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Michael Green, MD, provides information and guidance as to the components and process of informed consent.
Michael Green, MD: During the next few minutes, we are going to talk about obtaining informed consent to participate in a research study. I want to begin by discussing what informed consent is and is not.
Informed consent is not:
Informed consent is:
There are many reasons that we obtain informed consent. These include complying with requirements, such as the Institutional Review Board policies or government regulations.
But just as or more importantly, there are ethical rationales for obtaining informed consent so that we demonstrate respect for the person, establish trust and demonstrate honesty and transparency in the process. In the end, consenting matters to research participants.
While parents and patients may have a number of reasons for participating, it is critical that as part of our consenting process we emphasize that research is NOT medical practice and that we do everything we possibly can to avoid the so-called therapeutic misconception, where parents and patients might conclude that the new treatment being offered in a study will definitely make them better. Although we are usually under pressure to enroll enough research subjects so that the study can be successful and completed, we need to make sure that we do not coerce families or children to say “yes” when we ask them to participate.
Consenting requires us to cover several key components including, but not limited to, the fact that the study involves research and also to provide descriptions of what is involved if the family agrees, as well as to highlight potential risks, benefits, and alternatives to the research treatments.
It is important to note that as the person obtaining consent, your main job is NOT to get the signature agreeing to participate in the study, but rather to assure yourself that the parent or patient understand what it is that they are consenting to and that they recognize that this is research and not a clinical recommendation and that they have a choice about participating.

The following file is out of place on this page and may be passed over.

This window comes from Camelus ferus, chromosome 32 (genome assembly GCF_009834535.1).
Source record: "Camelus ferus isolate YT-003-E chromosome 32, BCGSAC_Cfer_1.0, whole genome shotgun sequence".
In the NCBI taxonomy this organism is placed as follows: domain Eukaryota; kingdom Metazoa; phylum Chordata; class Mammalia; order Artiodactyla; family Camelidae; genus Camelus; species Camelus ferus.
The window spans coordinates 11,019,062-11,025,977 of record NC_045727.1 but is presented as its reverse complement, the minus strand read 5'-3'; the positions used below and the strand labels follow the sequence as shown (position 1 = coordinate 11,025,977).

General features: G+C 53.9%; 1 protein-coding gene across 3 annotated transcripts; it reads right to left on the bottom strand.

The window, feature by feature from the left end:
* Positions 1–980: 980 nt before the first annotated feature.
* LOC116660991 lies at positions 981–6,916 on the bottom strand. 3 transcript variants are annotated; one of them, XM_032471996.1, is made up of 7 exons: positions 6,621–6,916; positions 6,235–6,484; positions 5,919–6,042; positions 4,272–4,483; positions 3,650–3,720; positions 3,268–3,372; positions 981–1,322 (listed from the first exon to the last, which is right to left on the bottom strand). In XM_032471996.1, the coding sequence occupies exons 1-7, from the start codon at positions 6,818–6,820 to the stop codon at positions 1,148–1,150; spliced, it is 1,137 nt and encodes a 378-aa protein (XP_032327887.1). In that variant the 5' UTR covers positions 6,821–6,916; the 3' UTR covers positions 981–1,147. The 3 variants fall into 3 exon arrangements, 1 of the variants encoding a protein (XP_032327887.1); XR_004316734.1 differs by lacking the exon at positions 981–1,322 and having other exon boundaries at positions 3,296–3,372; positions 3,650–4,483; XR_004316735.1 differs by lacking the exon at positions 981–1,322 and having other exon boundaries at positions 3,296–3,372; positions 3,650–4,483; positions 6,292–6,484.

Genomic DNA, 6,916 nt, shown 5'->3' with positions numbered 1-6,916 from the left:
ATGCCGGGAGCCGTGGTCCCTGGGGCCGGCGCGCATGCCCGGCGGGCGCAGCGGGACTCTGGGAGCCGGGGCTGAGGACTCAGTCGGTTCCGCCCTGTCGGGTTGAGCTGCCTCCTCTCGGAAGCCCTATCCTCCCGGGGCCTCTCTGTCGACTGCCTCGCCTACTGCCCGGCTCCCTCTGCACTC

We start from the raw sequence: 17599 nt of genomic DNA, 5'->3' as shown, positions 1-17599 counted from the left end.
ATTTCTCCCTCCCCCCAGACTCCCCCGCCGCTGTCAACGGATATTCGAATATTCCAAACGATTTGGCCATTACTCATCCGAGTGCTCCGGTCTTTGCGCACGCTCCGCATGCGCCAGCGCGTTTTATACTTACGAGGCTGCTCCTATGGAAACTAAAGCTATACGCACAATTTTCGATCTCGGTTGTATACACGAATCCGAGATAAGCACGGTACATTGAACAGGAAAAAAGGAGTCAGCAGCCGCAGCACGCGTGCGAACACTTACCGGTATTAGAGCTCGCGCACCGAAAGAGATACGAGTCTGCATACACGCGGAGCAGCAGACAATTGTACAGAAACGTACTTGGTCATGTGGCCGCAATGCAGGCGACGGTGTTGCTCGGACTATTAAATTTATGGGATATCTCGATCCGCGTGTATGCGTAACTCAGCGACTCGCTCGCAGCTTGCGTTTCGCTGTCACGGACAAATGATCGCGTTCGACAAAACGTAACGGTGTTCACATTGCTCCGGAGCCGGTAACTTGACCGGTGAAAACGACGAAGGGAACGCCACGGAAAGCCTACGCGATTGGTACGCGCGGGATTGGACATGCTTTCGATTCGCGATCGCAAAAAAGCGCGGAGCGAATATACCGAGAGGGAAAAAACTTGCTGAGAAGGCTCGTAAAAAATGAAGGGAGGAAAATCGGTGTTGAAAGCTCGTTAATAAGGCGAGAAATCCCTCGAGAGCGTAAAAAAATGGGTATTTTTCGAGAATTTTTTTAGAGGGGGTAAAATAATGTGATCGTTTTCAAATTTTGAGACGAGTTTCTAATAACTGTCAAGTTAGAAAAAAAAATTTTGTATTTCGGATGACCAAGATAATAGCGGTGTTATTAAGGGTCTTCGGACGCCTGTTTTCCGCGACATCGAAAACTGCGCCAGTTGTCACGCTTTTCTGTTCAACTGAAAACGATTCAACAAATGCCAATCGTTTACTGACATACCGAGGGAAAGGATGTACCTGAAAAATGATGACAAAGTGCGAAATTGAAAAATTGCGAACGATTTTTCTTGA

Things that we can do to assure ourselves that they understand are to use strategies like the talk-back method where we ask open-ended questions throughout the consenting process to confirm that they understand what we are asking and why we are asking them to participate. For those of us involved in pediatrics, we also have the responsibility to assure that the children old enough to understand provide their assent for participation.
In order to achieve these goals, those of us obtaining consent for research need to make sure that we allow ourselves enough time to get consent and also that we create a setting that is neither confused nor chaotic when carrying out the consenting conversation.
The slide set on this website provides specific details and examples of how to best obtain research informed consent. They should help you to optimize your consenting process so that families and patients understand what is being asked of them and why; that they reinforce the fact that medications and interventions that are offered in the research process are not necessarily proven to be the best treatment for their child, and thus help you to avoid the therapeutic misconception. Examples of the kinds of questions that you can ask to assure yourself of this, and to make sure that families understand what they are being asked to do are included.
And finally, I just want to emphasize to you that obtaining informed consent does not end when the family agrees to the study or when the child assents to participate. It is a continuous process that we, as members of the research team, need to do at every visit and contact we have with the family and the child.
Return to "Informed Consent and Assent"
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